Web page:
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Yet oft before his infant

eyes

would Such forms, as glitter in the Muse's ray With orient hues, unborrow'd of the Sun : Yet shall be mount, and keep his distant way Beyond the limits of a vulgar fate, Beneath the Good how far-but far above the Great.

ODE ON LYRIC POETRY.

[AKENSIDE.]

1. l. ONCE more I join the Thespian choir,

And taste th' inspiring fount again ; O parent of the Grecian lyre,

Admit me to thy pow'rful strain !
And lo! with ease my step invades
The pathless vale and op'ning shades,

I
spy

her verdant seat;
And now at large I drink the sound,
While these her offspring, list’ning round,

By turns her melody repeat.

Till now

I. 2.

I see Anacreon smile and sing,

His silver tresses breathe perfume,

His cheek displays a second spring

Of roses taught by wine to bloom.
Away, deceitful Cares! away,
And let me listen to his lay;

Let me the wanton pomp enjoy,
While in smooth dance the light-wing'd hours
Lead round his lyre its patron pow'rs,

Kind Laughter and convivial Joy.

I. 3.

Broke from the fetters of his native land,

Devoting shame and vengeance to her lords, With louder impulse and a threat’ning hand :

The Lesbian patriot* smites the sounding chords. Ye wretches ! ye perfidious train!. Ye curs’d of gods and free-born men !

Ye murd'rers of the laws! Though now ye glory in your lust,

Though now ye tread the feeble neck in dust, Yet Time and righteous Jove will judge your dreadful

cause.

II. 1.

But lo! to Sappho's melting airs

Descends the radiant queen of Love :

• Alcæus.

She smiles, and asks what fonder cares

Her suppliant's plaintive measures move?
Why is my faithful maid distrest?
Who, Sappho, wounds thy tender breast?

Say, flies he?-Soon he shall pursue :
Shuns he thy gifts ?-He soon shall give:
Slights he thy sorrows?-He shall grieve,

And soon to all thy wishes bow.

II. 2. But, O Melpomene! for whom

Awakes thy golden shell again? What mortal breath shall e'er presume

To echo that unbounded strain?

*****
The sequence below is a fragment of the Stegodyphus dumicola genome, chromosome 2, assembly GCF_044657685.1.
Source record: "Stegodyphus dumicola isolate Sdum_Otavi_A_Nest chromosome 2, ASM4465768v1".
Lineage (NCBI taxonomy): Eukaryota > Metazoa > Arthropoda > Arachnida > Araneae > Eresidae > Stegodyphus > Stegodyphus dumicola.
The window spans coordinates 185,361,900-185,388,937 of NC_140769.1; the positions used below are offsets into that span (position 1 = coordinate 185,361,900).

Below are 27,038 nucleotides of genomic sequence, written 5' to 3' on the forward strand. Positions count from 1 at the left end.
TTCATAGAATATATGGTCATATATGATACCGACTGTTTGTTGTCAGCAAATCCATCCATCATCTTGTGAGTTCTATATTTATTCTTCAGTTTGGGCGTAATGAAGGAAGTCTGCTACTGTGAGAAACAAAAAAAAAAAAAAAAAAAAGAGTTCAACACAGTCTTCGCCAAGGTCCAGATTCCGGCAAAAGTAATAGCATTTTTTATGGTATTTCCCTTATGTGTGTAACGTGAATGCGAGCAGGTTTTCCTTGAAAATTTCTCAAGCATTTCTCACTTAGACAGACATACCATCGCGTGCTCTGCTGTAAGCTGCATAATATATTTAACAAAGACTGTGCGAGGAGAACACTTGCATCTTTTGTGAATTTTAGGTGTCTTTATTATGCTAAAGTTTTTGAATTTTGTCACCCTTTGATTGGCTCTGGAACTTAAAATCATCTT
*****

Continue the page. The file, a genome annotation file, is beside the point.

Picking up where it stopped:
Majestic in the frown of years
Behold the man of Thebes* appears :

For some there are whose mighty frame
The hand of Jove at birth endow'd
With hopes that mock the gazing crowd,

As eagles drink the noon-tide flame.

II. 3.

While the dim raven beats her weary wings,

And clamours far below.- Propitious Muse! While I so late unlock thy purer springs,

And breathe whate'er thy ancient airs infuse,

* Pindar.

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Wilt thou for Albion's sons around,
(Ne'er had'st thou audience more renown'd)

Thy charming arts employ,
As when the winds from shore to shore,

Through Greece thy lyre's persuasive language bore, Till towns, and isles, and seas, return'd the vocal joy?

III. 1.

Yet then did Pleasure's lawless throng,

Oft rushing forth in loose attire,
Thy virgin dance, thy graceful song,

Pollute with impious revels dire.
O fair, O chaste! thy echoing shade
May no foul discord here invade ;

· Nor let thy strings one accent move,
Except what earth's untroubled ear
'Mid all her social tribes may hear,

And Heav'n's unerring throne approve.

III. 2.

Queen of the lyre ! in thy retreat

The fairest flow'rs of Pindus glow, The vine aspires to crown thy seat,

And myrtles round thy laurel grow : Thy strings adapt their varied strain To ev'ry pleasure, ev'ry pain,

Which mortal tribes were born to prove;
And strait our passions rise or fall,
As at the wind's imperious call

The ocean swells, the billows move.

III. 3.

When Midnight listens o'er the slumbʼring earth,

Let me, O Muse! thy solemn whispers hear; When Morning sends her fragrant breezes forth,

With airy murmurs touch my op’ning ear ;
And, ever watchful at thy side,
Let Wisdom's awful suffrage guide

The tenor of thy lay :
To her of old by Jove was giv'n

To judge the various deeds of earth and heav'n: 'Twas thine by gentle arts to win us to her sway.

IV. 1.

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Oft, as to well-earn'd ease resign'd,

I quit the maze where Science toils, Do thou refresh my yielding mind

With all thy gay delusive spoils; But oh indulgent, come not nigh The busy steps, the jealous eye

Of wealthy Care or gainful Age, Whose barren souls thy joys disdain, And hold as foes to Reason's reign

Whome'er thy lovely works engage.

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